All entries for November 2004
November 12, 2004
What do these two different kinds of article, and the multimedia elements, contribute to your knowledge and understanding of ancient drama and/or places of performance?
I found both the article by Richard Williams, and Marianne McDonald's review very useful contributions to my understanding of ancient drama. However, I found the video clips of Chris Vervain particularly interesting. The points I found most fascinating were :
- The left side of the mask is different from the right (different expressions can be used at different angles)
- Cross-eyed (eyes always appears to always be looking at the audience, no matter which directon the mask is facing)
- Body and mask need to be integrated to create an inner life to the mask, not just an empty shell (the need for costume etc.)
- In the performance Chris performed, it amazed me at the varied amount of emotions that came over (e.g. happiness, worry, surprise) despite the expression of the mask never really changing.
- 1. Temporary Stages
i. In the Temporary Stages section of the Theatron Module, explore the Explore the Greek ('Phlyakes') and Roman stages.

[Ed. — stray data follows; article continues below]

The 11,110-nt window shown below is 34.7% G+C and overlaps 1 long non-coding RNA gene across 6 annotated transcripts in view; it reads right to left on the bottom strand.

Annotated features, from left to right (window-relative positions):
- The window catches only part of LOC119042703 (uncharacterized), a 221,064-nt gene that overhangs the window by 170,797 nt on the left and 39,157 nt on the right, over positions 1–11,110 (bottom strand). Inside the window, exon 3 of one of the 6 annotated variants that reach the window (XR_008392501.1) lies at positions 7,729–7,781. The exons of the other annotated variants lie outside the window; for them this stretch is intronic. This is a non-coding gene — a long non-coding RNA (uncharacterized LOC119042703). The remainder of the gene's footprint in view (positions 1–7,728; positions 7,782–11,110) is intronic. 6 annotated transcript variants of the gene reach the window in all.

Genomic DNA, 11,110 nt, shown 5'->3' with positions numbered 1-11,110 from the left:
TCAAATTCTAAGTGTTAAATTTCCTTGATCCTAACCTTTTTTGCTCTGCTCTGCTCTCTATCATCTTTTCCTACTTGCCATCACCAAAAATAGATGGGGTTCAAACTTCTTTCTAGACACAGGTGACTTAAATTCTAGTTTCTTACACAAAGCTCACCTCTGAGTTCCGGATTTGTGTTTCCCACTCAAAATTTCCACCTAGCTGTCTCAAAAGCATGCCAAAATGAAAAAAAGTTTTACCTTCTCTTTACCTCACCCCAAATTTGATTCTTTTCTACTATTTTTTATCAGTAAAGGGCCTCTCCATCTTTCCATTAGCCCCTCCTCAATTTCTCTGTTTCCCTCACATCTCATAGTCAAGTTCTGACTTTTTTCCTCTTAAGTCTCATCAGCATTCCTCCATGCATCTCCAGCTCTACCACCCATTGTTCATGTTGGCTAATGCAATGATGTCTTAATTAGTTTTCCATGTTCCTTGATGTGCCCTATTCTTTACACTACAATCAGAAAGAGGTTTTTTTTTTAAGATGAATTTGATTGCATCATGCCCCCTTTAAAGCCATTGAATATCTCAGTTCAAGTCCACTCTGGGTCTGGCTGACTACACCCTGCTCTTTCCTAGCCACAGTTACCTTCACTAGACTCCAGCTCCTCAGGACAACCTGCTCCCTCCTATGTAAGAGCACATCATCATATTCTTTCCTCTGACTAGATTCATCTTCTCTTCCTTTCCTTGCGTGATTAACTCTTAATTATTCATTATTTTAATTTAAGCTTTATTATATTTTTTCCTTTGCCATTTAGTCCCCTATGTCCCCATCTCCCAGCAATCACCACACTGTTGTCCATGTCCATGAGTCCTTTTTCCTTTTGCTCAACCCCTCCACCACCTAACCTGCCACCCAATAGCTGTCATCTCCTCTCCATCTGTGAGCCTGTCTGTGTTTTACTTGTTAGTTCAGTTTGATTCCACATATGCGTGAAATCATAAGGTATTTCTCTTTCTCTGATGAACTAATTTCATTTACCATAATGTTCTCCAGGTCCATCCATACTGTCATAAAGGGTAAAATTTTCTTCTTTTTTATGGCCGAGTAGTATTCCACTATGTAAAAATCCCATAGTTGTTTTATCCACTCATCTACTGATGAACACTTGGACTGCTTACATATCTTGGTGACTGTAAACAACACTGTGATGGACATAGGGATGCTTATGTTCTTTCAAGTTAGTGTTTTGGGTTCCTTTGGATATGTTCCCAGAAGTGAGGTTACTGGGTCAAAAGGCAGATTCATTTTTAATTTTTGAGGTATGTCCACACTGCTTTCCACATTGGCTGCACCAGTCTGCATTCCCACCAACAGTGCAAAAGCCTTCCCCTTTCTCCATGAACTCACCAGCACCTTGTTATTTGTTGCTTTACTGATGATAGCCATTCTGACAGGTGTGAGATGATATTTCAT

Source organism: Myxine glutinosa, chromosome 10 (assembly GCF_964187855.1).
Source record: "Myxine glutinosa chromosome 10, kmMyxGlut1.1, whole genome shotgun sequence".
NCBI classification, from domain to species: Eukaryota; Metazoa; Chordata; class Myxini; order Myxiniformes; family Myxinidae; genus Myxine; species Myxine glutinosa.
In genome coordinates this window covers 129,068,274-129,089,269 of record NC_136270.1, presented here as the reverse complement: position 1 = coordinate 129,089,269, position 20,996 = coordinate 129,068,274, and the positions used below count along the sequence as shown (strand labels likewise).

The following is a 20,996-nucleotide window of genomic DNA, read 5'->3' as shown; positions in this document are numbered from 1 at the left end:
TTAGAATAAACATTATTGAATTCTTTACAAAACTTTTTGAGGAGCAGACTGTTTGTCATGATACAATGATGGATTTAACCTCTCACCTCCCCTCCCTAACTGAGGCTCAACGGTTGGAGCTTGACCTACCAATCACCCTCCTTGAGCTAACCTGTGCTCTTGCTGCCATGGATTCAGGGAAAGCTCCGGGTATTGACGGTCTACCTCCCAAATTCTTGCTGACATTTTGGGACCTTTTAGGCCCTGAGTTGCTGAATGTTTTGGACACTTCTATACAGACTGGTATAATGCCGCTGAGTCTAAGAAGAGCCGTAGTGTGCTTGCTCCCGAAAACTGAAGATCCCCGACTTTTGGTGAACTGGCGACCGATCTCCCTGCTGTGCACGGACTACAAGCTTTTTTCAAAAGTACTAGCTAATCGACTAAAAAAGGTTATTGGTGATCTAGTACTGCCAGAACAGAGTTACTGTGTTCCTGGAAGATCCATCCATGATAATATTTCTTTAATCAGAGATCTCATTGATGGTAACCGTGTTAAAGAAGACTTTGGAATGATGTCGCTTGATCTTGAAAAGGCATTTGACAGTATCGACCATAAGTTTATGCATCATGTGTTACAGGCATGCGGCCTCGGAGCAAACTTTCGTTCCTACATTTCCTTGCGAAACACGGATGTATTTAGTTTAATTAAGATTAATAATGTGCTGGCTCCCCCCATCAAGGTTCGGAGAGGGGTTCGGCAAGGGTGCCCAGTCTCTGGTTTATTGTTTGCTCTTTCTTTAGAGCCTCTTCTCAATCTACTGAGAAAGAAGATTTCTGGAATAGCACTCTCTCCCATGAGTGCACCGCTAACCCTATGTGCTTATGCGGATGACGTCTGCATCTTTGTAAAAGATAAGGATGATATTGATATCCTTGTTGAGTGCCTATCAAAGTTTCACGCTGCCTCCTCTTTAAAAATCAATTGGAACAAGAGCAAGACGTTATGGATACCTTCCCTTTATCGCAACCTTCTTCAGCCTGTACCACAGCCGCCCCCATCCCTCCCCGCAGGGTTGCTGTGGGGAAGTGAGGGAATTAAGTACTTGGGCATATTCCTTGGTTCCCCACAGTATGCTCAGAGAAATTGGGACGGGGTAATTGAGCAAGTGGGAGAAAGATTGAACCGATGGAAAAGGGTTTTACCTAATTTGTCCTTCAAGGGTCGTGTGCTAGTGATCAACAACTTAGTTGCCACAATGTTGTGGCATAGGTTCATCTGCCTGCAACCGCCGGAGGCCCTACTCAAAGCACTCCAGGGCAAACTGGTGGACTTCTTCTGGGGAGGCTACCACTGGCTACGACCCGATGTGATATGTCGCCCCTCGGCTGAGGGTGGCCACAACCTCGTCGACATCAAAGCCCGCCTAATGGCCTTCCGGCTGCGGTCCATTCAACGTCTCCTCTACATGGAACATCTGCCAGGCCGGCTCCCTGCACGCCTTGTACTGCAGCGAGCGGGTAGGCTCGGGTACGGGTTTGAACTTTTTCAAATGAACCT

Do they differ significantly, or only superficially?
- Both made out of wood.
- Raised off the ground.
- Include windows-looking through to the ‘back stage’ area.
- Both stages have roofs.
- The Roman Stage had two sets of stairs going down to the audience, where as the Greek had one.
- The Roman stage was far more elaborate than the Greek.
- The Roman Stage used brighter colours to decorate set. For example, in the theatron, the colours are strong reds, gold’s and olive greens.
- The Roman theatre was three Dimensional. For example it had pillars used to bring the roof further forward and to help reflect the dimensions of a real life place. The stage came in and out at different points. This again reflected ‘real life’ far more than the Greek stage.
- The Roman stage had far more exits off stage than the Greek. These were in the form of very elaborate doorways. The Greeks (as shown in the theatron picture) had only one exit, which was no more than a hole in the backdrop.